The 2018 Structured Settlement Production Report – Part 3
Parts 1 and 2 of The Chronicle’s Series analyzing Melissa Price’s 2018 Structured Settlement Production Report highlighted both the positive and the concerning news for NSSTA and the structured settlement market contained in her historical data.
The good news: 2018 sales totals of $6.02 billion represent the first time since 2008 the structured settlement market has reported annual annuity premium in excess of $6 billion – an increase of 8.45% over the 2017 totals.
The cause for concern: In 2002 (17 years ago), annual structured settlement annuity sales totaled $6.14 billion – exceeding 2018 annual sales by $120 million!
Note: the 2018 reported numbers include only NSSTA annuity providers. Independent Life entered the structured settlement market as a de novo company April 23, 2018. We joined NSSTA in 2019. Therefore our 2018 annuity premium sales are not included in the 2018 Industry Report.
As a new structured settlement market participant, and the only life company ever to focus exclusively on structured settlements, Independent Life is optimistic about the future. However, we believe that all market participant can benefit from studying, and learning lessons from, the history of the structured settlement market
Melissa Price’s 2018 Report, when compared with data from prior years, raises multiple strategic questions. For example, what developments, decisions, etc. have resulted in the regressive 17-year sales cycle – essentially putting NSSTA members and the primary structured settlement market (from an annuity premium perspective) where they were prior to 2002 (actually $120 million behind)?
Many forces have resulted in the regressive 16-year structured settlement sales cycle. To summarize, on a macro basis, the structured settlement market has experienced at least three significant transitions and five major “disruptions” and/or “distractions” during the past 16 years which (along with the industry’s response) have arguably negatively impacted sales.
This article summarizes the three significant transitions. Subsequent article in this series will discuss the five major disruptions and/or distractions (Part 4) and future prospects for market growth (Part 5).
Significant Transitions – Each of the following has had a significant structural impact on the structured settlement market:
Interest Rates – Declining interest rates are frequently identified as a primary reason why structured settlement sales declined during the 2008-2017 time period. Although interest rates have declined generally throughout the history of structured settlements, they have a complicated relationship to the structured settlement market. For examples: when interest rates were historically high (during the early 1980s): 1) many plaintiff attorneys still complained about interest rates thinking they would go higher; and 2) some annuity providers made overly aggressive assumptions about their future re-investment rates which created subsequent legacy problems – and arguably lower rates for those companies. Yields on 30-year Treasury bonds (a good structured settlement rate indicator) peaked in 1982 (13.45%) and hit an historical nadir of 2.11% in 2016. Here is a look at how historic 30-year Treasury bond yields (as of January) matched up with annual structured settlement annuity production:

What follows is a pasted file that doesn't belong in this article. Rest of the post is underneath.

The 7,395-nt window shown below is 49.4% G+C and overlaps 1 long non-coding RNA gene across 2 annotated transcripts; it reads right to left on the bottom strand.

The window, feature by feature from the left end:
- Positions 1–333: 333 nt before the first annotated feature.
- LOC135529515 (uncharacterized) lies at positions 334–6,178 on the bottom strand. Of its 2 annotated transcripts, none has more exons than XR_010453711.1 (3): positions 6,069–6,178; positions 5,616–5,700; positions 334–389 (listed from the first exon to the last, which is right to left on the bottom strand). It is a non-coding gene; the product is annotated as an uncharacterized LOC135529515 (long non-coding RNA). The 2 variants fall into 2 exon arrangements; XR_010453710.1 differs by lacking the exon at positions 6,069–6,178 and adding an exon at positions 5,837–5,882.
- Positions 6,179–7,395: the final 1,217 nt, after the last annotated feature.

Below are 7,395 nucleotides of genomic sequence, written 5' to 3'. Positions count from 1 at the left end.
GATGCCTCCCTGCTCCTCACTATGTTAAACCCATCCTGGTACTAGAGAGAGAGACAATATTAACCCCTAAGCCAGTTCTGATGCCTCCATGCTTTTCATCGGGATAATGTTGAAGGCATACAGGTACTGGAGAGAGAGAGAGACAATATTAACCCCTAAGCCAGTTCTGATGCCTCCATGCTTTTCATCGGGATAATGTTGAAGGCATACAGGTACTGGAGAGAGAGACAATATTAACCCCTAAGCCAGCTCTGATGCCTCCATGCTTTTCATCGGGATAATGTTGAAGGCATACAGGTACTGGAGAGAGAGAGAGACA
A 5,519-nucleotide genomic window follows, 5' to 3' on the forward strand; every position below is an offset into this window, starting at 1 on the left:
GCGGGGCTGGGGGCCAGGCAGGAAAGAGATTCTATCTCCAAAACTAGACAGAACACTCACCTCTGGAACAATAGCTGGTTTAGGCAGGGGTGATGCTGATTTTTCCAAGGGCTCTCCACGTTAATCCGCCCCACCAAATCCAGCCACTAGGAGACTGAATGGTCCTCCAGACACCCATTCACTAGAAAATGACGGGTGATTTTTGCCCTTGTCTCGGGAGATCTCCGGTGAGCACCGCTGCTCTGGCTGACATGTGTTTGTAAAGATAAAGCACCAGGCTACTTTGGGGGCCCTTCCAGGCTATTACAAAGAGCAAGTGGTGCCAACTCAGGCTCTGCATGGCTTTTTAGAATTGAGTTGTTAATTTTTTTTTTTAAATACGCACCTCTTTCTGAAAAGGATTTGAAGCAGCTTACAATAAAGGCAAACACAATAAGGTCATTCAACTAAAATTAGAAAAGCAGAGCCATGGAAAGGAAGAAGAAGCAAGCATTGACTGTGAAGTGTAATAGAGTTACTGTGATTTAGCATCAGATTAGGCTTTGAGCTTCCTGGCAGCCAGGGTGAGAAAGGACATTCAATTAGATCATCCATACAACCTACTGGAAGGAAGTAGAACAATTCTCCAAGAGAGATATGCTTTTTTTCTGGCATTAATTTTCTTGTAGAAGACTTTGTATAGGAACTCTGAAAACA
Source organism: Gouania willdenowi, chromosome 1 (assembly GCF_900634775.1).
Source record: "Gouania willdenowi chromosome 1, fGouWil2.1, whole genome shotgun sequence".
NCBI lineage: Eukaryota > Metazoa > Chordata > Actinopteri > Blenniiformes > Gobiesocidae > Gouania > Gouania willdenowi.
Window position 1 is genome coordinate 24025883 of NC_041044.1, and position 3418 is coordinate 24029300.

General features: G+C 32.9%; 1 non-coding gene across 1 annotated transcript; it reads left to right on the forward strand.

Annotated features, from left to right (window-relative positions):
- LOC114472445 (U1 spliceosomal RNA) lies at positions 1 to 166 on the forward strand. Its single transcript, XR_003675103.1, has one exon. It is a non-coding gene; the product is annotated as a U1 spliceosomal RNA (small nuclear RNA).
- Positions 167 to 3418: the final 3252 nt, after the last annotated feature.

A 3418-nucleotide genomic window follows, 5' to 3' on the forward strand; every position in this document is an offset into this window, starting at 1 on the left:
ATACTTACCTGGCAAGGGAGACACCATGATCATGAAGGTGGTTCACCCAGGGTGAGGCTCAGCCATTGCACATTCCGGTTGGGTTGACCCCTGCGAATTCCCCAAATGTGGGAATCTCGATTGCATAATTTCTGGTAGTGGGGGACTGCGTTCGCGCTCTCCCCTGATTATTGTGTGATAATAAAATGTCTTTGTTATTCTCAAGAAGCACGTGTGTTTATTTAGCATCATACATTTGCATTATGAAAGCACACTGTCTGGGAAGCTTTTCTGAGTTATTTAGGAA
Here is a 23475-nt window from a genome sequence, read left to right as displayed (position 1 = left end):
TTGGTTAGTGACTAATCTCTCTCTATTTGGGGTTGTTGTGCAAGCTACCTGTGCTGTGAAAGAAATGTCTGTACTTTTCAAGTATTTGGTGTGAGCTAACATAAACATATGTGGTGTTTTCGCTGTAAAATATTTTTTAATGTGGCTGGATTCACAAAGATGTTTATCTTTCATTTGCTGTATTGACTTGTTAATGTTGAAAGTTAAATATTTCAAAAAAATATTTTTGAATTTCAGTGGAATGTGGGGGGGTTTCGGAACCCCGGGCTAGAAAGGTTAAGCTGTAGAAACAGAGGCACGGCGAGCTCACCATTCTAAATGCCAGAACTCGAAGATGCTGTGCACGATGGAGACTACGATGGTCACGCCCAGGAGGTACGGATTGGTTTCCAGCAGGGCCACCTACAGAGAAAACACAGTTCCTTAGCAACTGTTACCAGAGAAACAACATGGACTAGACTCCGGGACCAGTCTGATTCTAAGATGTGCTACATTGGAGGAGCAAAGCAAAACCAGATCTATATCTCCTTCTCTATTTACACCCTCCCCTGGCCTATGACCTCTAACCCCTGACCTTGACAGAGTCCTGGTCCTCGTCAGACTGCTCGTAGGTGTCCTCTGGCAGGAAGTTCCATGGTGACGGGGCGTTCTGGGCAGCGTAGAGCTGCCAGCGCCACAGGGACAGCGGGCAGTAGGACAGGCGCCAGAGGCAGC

- 2019 (2.97%)
- 2018 – $6.02 billion (2.81%)
- 2017 – $5.55 billion (3.04%)
- 2016 – $5.80 billion (2.98%)
- 2015 – $5.35 billion (2.69%)
- 2014 – $5.25 billion (3.92%)
- 2013 – $5.13 billion (3.04%)
- 2012 – $4.82 billion (2.98%)
- 2011 – $4.97 billion (4.39%)
- 2010 – $5.52 billion (4.65%)
- 2009 – $5.38 billion (2.83%)
- 2008 – $6.23 billion (4.35%)
- 2007 – $5.998 billion (4.79%)
- 2006 – $6.11 billion (4.51%)
- 2005 – $6.13 billion (Not Available)
- 2004 – $6.14 billion (Not Available)
- 2003 – $5.97 billion (Not Available)
- 2002 – $6.14 billion (5.56%)
Shift in control – Although the 1996 Weil class action lawsuit settlement resulted in annuity providers appointing plaintiff brokers, NSSTA (and the structured settlement market) was still defense-controlled in 2002 – more so as the result of a group of plaintiff brokers forming SSP in 2001. Affiliated life/P&C programs and approved “life company lists” were industry standards. Two high-profile class action lawsuits (see below), publicity about the Grillo case, increased use of qualified settlement funds and more numerous plaintiff brokers – all resulted in a shift of negotiation control favoring plaintiffs and their advisors. This shift in control increasingly highlighted two competing structured settlement business models: the traditional defense controlled “claim management” model vs. the evolving plaintiff-oriented “settlement planning model”. This shift in control also increased competition between defense and plaintiff brokers and caused a divided industry to lose focus on growing the market. The combination of these factors (plus generally lower interest rates) have been contributing factors to the regressive 17-year structured settlement sales cycle.
Generational leadership – perhaps the most important, inevitable and yet to be fully realized transition in the structured settlement market is the transition in generation leadership. The U.S. structured settlement market is more than 40 years old. Although some industry “pioneers” are still active, a new, more diversified generation of participants is now entering the market. Industry veterans, however, still occupy most leadership positions within NSSTA. As the new generation increasingly brings additional skills and perspectives to the existing market, and gains insights from structured settlement history, they already have a solid foundation upon which to build additional structured settlement annuity premium.